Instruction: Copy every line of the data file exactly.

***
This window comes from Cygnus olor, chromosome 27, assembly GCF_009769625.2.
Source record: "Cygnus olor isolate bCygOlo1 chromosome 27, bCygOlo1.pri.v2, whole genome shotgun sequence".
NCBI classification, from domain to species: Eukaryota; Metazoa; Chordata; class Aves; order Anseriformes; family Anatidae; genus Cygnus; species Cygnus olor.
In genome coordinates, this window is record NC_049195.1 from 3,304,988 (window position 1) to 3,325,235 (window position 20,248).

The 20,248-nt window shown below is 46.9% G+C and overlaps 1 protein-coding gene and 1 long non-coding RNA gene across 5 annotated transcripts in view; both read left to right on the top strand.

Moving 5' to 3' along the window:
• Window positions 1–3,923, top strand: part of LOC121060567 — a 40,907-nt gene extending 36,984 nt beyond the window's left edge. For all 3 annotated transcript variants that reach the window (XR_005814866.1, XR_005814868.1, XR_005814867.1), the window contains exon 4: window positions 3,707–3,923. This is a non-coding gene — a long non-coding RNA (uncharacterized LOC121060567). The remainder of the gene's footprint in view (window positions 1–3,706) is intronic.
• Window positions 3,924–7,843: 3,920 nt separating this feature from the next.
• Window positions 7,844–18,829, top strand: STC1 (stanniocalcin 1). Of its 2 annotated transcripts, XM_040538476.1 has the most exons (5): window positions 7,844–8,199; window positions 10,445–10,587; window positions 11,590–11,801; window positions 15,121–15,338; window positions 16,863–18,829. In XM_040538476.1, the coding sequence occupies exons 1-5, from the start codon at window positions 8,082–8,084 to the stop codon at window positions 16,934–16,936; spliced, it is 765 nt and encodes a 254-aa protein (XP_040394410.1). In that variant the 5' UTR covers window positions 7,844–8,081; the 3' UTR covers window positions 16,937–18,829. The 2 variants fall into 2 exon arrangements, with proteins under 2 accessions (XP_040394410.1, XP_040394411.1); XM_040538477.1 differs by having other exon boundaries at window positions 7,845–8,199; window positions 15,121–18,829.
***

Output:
This window comes from Cygnus olor, chromosome 27, assembly GCF_009769625.2.
Source record: "Cygnus olor isolate bCygOlo1 chromosome 27, bCygOlo1.pri.v2, whole genome shotgun sequence".
NCBI classification, from domain to species: Eukaryota; Metazoa; Chordata; class Aves; order Anseriformes; family Anatidae; genus Cygnus; species Cygnus olor.
In genome coordinates, this window is record NC_049195.1 from 3,304,988 (window position 1) to 3,325,235 (window position 20,248).

The 20,248-nt window shown below is 46.9% G+C and overlaps 1 protein-coding gene and 1 long non-coding RNA gene across 5 annotated transcripts in view; both read left to right on the top strand.

Moving 5' to 3' along the window:
• Window positions 1–3,923, top strand: part of LOC121060567 — a 40,907-nt gene extending 36,984 nt beyond the window's left edge. For all 3 annotated transcript variants that reach the window (XR_005814866.1, XR_005814868.1, XR_005814867.1), the window contains exon 4: window positions 3,707–3,923. This is a non-coding gene — a long non-coding RNA (uncharacterized LOC121060567). The remainder of the gene's footprint in view (window positions 1–3,706) is intronic.
• Window positions 3,924–7,843: 3,920 nt separating this feature from the next.
• Window positions 7,844–18,829, top strand: STC1 (stanniocalcin 1). Of its 2 annotated transcripts, XM_040538476.1 has the most exons (5): window positions 7,844–8,199; window positions 10,445–10,587; window positions 11,590–11,801; window positions 15,121–15,338; window positions 16,863–18,829. In XM_040538476.1, the coding sequence occupies exons 1-5, from the start codon at window positions 8,082–8,084 to the stop codon at window positions 16,934–16,936; spliced, it is 765 nt and encodes a 254-aa protein (XP_040394410.1). In that variant the 5' UTR covers window positions 7,844–8,081; the 3' UTR covers window positions 16,937–18,829. The 2 variants fall into 2 exon arrangements, with proteins under 2 accessions (XP_040394410.1, XP_040394411.1); XM_040538477.1 differs by having other exon boundaries at window positions 7,845–8,199; window positions 15,121–18,829.